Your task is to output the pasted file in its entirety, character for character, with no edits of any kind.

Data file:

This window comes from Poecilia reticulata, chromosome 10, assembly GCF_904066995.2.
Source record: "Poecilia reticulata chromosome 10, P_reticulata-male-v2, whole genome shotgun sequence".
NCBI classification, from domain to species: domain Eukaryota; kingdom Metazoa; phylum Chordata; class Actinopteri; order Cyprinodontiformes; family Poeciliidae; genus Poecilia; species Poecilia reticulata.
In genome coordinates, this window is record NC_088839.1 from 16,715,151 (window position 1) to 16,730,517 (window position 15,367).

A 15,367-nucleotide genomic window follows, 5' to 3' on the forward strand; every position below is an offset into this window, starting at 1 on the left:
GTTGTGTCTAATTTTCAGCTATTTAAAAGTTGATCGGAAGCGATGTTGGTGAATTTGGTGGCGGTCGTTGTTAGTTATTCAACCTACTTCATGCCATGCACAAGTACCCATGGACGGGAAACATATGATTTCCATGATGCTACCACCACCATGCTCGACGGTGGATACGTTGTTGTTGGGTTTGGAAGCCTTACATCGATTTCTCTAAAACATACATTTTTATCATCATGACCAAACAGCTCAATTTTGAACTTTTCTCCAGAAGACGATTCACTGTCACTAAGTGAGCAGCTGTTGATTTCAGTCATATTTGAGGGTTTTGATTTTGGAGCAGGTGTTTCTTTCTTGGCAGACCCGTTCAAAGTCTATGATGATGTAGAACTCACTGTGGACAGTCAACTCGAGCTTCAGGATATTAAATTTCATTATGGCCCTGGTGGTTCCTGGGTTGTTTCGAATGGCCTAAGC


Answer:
This window comes from Poecilia reticulata, chromosome 10, assembly GCF_904066995.2.
Source record: "Poecilia reticulata chromosome 10, P_reticulata-male-v2, whole genome shotgun sequence".
NCBI classification, from domain to species: domain Eukaryota; kingdom Metazoa; phylum Chordata; class Actinopteri; order Cyprinodontiformes; family Poeciliidae; genus Poecilia; species Poecilia reticulata.
In genome coordinates, this window is record NC_088839.1 from 16,715,151 (window position 1) to 16,730,517 (window position 15,367).

A 15,367-nucleotide genomic window follows, 5' to 3' on the forward strand; every position below is an offset into this window, starting at 1 on the left:
GTTGTGTCTAATTTTCAGCTATTTAAAAGTTGATCGGAAGCGATGTTGGTGAATTTGGTGGCGGTCGTTGTTAGTTATTCAACCTACTTCATGCCATGCACAAGTACCCATGGACGGGAAACATATGATTTCCATGATGCTACCACCACCATGCTCGACGGTGGATACGTTGTTGTTGGGTTTGGAAGCCTTACATCGATTTCTCTAAAACATACATTTTTATCATCATGACCAAACAGCTCAATTTTGAACTTTTCTCCAGAAGACGATTCACTGTCACTAAGTGAGCAGCTGTTGATTTCAGTCATATTTGAGGGTTTTGATTTTGGAGCAGGTGTTTCTTTCTTGGCAGACCCGTTCAAAGTCTATGATGATGTAGAACTCACTGTGGACAGTCAACTCGAGCTTCAGGATATTAAATTTCATTATGGCCCTGGTGGTTCCTGGGTTGTTTCGAATGGCCTAAGC